Canada had its own corporate shocker this week, too. Nortel Networks, once fabled as a world-class provider of telecommunications technology that boasted some of the most prominent executives and directors anywhere, including a former vice chairman of the U.S. Joint Chiefs of Staff and a former secretary of defense, filed for bankruptcy protection. Its success, too, was based on a good deal of hot air and a lot of accounting chicanery from which the company never recovered. Its stock, which commanded $124 a share in the early 21st century, now trades in pennies.

There are two Americas. On one side, there are the quiet heroes who perform deeds of courage and generosity every day. They do it without seeking praise or demanding giant bonuses. They keep the planes moving, the ships sailing, the hospitals functioning, the fire engines speeding to the job, and the little league cheering. They are the inheritors of the Greatest Generation, which saved civilization from tyranny and rebuilt an economy reeling from another time of excess and abuse on Wall Street. They move modestly and seamlessly in crisis and disaster, possessing what appears to be an innate sense of what needs to be done without being prodded or scolded. They are the real leaders and the true heroes.

On the other side, there are the imposters. They are given, or adopt, all the affectations of what they think are leaders: the large offices, the bloated entourages, the sprawling mansions, the beach front homes and the private jets. They are accorded access to power at the highest levels and dine with presidents and prime ministers. They have the press hanging on their every word. And a chorus of cheerleaders, always ready to remind of their genius and their heroic abilities to create wealth and produce jobs and how lucky we are to have them work for the mere tens or hundreds of millions they are paid, is never far behind.

But in the end, so much of this is exaggeration and hot air. Frequently, their compensation is based on schemes which, like themselves, enjoy the outward appearance of success but in reality cannot long be sustained. Subprime mortgage-related structured investment vehicles and the untenable obliviousness to the accumulation of risk and leverage leap to mind in that category. Other times it has been technology. Remember how Internet-based companies could have their stocks soar without profit or sales? Then there are the likes of Bernard Madoff and Conrad Black, two fraudsters who possessed great wealth and assets of every conceivable nature, except the most basic moral compass to guide them.

During the Great Depression of the 1930s, the world saw the extent to which Wall Street titans were the creations of imagination and financial gimmickry. They were betrayed by actors like Richard Whitney, then the all-powerful chairman of the New York Stock Exchange but who ultimately was revealed to be little more than an embezzler from the charities to which he had been entrusted. Bernard Madoff, one-time chairman of the NASDAQ stock exchange who is reported to have the defrauded the charities which had invested with his fund, appears to have based his career on the Whitney model. Conrad Black, now serving a 78-month sentence in Florida’s Coleman Correctional Facility, had titles and honors of every kind, was raised in a mansion and had every door of opportunity opened to him. But as we have noted on these pages previously, he seemed to take his inspiration from another wealthy British baron who, in the 1930s, was convicted of defrauding investors.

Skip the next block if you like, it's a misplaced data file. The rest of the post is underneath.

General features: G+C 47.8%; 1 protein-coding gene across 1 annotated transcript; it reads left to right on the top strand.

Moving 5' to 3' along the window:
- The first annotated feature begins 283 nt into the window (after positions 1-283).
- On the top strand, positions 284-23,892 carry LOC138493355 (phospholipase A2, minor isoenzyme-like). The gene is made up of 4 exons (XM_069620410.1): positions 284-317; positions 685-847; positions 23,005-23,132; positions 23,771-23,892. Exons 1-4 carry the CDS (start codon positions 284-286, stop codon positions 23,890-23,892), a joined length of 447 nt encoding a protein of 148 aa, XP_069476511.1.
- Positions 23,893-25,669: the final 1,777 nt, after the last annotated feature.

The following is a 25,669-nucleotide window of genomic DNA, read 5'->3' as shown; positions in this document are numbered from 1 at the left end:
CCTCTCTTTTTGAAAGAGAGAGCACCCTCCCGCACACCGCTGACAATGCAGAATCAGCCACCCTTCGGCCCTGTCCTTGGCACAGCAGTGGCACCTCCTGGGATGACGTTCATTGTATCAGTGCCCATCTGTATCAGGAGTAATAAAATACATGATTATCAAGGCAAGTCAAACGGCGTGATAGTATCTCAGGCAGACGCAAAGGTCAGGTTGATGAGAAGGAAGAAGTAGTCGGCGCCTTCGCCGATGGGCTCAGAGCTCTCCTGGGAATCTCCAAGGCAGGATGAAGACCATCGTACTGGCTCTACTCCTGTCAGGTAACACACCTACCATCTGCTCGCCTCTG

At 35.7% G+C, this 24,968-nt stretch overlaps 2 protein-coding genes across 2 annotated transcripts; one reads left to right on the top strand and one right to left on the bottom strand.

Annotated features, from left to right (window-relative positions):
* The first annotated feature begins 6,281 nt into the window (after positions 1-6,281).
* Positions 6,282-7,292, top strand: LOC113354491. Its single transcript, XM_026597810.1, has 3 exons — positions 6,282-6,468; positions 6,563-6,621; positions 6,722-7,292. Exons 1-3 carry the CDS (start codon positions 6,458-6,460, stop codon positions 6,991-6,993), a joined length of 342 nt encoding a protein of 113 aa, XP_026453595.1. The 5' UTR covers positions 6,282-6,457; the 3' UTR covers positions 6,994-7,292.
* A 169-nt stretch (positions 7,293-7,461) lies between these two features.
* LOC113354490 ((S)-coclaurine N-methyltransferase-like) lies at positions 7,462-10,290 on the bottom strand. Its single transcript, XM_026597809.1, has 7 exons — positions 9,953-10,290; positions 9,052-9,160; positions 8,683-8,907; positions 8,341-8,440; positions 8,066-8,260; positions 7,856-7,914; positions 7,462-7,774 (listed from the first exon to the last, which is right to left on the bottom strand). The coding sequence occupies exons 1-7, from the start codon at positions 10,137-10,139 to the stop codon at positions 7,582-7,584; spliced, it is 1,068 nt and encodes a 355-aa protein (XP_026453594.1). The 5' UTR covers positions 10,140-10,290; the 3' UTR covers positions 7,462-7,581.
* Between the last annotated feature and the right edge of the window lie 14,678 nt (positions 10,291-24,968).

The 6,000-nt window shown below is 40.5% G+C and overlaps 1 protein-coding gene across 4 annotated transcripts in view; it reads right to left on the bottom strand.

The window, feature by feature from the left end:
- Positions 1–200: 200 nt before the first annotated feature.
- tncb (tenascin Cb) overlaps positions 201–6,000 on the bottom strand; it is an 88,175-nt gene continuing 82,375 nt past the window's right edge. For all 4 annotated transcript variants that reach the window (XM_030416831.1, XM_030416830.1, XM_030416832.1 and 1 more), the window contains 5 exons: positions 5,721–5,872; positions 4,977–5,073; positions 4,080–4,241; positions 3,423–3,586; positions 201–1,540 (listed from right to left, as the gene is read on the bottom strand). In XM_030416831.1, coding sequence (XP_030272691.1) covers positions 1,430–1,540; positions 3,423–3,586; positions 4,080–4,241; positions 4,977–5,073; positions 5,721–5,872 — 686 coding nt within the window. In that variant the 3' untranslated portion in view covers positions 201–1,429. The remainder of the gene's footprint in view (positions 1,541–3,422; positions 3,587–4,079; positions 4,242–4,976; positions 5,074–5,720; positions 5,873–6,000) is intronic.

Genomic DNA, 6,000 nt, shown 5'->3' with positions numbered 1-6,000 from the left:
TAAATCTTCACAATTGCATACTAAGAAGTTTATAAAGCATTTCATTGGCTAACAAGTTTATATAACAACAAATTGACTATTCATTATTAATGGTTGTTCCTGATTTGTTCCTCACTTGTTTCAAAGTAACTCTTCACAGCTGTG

In the greatest economic crisis since that era, the world is being reminded of the consequences when it relies blindly upon financial leaders whose occupational inclination is to put themselves first, who are driven by opaque schemes where their own self-aggrandizement and wealth accumulation are the overriding factors in the decisions that are made, and where directors treat the trust they are given by shareholders and society as if it were a trifle from a box of Cracker Jack.

We see from the other America -the real America that jumped into public view along the Hudson River this week- that otherwise ordinary people have the capacity to lead, to leap to heroic acts that save others and then to go back to their daily lives. For them, it is not just part of their job description. It is a defining part of who they are as human beings.

It is a reality that compels us to look dimly on the many leaders who comprise business today, and, this week in particular, at those of Citigroup and Bank of America. Their manifest failures and exaggerated sense of their abilities, their lack of vision in anticipating the obvious and in constantly proclaiming the worst is over when it is far from it, their reliance upon bailouts and lifelines from a government which they once urged in the mantra of their industry to stay out of business, make a mockery of the idea of responsible capitalism. The heads of these banks are not the only culprits who have underperformed in their roles or have developed an unhealthy reliance upon the generosity of the American taxpayer. A whole rogues gallery of Wall Street players, not to mention the top Detroit automakers, fills this hall of shame. But the actions of these top bankers has become symbolic of much that has brought American capitalism to its sorry state today. From managers of other people’s money we expect better in the management of banking, especially from some of the world’s largest banks.

In that regard, the failures and actions of Mr. Pandit and Mr. Lewis not only do an injustice to investors and taxpayers, but they also bring discredit to a business system whose innovation society desperately needs. They have set back the course of public confidence in Wall Street and in the idea of a market economy for years. They are our choice for the Outrage of the Week.